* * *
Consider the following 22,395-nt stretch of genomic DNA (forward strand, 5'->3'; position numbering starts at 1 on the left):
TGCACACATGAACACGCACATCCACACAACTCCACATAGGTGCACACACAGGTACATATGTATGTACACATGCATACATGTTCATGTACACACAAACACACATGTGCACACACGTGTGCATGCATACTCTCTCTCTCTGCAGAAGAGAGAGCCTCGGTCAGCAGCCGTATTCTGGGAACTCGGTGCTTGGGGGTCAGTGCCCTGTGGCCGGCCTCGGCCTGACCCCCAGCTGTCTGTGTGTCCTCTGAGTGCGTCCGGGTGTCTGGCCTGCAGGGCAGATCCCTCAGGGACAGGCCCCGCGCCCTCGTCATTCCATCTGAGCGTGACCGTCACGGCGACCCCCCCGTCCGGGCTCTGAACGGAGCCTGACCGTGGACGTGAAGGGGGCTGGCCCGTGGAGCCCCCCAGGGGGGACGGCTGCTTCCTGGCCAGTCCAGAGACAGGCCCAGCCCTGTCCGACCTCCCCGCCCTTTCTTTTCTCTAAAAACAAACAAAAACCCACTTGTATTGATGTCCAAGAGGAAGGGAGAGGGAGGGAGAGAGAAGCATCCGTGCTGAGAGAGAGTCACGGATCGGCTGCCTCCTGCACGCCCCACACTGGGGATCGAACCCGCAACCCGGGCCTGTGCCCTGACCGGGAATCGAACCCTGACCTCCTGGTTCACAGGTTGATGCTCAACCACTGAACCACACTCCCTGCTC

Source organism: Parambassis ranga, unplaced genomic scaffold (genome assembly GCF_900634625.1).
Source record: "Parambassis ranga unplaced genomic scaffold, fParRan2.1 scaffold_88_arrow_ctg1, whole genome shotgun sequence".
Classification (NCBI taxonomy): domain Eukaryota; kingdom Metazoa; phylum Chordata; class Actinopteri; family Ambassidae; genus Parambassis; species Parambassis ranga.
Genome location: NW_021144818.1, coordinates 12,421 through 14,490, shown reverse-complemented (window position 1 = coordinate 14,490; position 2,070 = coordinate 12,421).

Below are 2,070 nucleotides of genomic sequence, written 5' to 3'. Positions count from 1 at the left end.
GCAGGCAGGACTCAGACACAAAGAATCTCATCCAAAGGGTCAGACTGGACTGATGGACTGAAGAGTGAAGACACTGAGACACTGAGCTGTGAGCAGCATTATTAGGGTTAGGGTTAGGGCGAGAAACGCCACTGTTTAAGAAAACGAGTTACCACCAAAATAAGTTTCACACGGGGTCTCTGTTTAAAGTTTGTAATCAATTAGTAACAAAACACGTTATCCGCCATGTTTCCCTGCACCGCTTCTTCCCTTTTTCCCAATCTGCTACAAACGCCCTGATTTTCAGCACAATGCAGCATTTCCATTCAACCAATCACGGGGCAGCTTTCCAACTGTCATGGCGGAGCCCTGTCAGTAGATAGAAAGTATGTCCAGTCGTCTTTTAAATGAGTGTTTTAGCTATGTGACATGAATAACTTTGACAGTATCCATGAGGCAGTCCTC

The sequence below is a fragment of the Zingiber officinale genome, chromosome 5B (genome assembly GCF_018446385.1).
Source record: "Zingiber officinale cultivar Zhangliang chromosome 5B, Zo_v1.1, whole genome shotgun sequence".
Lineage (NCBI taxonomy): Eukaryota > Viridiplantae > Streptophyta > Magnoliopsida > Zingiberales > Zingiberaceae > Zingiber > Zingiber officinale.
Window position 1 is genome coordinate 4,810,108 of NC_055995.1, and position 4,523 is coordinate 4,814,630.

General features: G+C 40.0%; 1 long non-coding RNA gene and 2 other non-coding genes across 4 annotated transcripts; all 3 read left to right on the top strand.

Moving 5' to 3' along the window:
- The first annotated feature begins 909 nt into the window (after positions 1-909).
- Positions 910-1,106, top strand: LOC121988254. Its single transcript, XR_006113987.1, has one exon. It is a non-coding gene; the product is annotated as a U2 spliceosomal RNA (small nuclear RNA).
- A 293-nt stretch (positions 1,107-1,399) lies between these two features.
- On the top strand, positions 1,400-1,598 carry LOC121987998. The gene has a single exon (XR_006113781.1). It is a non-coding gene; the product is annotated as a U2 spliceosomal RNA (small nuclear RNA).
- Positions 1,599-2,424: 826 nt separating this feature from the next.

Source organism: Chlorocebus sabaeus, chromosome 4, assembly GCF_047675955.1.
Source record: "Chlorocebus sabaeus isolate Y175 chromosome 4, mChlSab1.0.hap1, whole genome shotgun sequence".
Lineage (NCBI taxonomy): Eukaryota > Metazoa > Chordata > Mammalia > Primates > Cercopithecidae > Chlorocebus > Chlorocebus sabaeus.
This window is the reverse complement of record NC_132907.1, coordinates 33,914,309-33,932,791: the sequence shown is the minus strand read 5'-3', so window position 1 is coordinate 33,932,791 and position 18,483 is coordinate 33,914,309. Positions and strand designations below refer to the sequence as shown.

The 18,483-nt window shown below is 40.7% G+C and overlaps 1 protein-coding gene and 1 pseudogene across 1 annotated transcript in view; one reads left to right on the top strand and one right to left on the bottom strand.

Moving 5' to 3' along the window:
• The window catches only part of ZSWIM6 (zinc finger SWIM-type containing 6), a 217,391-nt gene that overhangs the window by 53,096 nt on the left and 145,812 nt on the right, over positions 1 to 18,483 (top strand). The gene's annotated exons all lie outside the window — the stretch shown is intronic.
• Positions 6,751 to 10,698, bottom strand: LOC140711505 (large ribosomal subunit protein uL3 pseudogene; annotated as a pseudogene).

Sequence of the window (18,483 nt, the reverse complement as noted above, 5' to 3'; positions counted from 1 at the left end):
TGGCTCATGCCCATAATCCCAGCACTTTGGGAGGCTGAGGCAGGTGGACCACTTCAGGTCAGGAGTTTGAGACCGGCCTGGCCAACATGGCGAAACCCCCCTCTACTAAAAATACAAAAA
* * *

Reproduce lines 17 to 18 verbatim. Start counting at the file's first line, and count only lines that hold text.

- A 293-nt stretch (positions 1,107-1,399) lies between these two features.
- On the top strand, positions 1,400-1,598 carry LOC121987998. The gene has a single exon (XR_006113781.1). It is a non-coding gene; the product is annotated as a U2 spliceosomal RNA (small nuclear RNA).